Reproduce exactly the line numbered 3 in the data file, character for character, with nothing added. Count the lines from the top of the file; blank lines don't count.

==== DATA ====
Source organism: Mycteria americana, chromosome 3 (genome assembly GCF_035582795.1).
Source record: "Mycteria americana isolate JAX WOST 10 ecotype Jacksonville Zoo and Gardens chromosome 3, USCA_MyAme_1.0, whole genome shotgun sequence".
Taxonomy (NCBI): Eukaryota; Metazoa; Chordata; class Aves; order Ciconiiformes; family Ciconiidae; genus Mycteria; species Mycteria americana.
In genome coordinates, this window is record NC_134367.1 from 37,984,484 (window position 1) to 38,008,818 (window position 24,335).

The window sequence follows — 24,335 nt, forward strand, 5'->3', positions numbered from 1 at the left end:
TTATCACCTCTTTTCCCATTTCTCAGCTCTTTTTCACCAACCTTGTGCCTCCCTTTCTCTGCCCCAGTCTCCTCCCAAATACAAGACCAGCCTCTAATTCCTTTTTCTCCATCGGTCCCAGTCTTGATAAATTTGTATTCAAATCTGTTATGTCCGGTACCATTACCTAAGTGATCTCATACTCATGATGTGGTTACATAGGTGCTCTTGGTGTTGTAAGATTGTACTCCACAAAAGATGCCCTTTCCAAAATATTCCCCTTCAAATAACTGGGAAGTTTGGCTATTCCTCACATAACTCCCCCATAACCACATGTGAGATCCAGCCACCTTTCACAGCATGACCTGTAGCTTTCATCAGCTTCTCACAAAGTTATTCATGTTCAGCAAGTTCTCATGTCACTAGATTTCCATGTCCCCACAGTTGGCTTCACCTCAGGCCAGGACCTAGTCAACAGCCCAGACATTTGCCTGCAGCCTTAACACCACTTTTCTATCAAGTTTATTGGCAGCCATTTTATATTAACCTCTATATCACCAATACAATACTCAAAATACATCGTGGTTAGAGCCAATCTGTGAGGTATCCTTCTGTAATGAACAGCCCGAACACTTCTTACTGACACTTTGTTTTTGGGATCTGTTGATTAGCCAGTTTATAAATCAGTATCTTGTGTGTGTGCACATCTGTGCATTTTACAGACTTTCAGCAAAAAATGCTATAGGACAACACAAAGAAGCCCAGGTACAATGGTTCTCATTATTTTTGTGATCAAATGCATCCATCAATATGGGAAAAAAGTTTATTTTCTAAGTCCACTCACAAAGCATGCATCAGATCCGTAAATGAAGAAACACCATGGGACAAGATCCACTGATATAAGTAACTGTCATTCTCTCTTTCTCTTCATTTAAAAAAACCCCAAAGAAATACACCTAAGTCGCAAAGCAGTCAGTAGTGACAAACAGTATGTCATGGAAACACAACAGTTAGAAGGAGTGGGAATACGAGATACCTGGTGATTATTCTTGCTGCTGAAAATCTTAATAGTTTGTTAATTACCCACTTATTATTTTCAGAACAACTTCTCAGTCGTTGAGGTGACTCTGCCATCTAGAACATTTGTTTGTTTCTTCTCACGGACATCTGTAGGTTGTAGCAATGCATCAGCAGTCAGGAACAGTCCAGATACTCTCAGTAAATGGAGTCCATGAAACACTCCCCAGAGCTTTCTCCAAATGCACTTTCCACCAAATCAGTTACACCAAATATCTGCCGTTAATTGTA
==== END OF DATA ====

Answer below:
Taxonomy (NCBI): Eukaryota; Metazoa; Chordata; class Aves; order Ciconiiformes; family Ciconiidae; genus Mycteria; species Mycteria americana.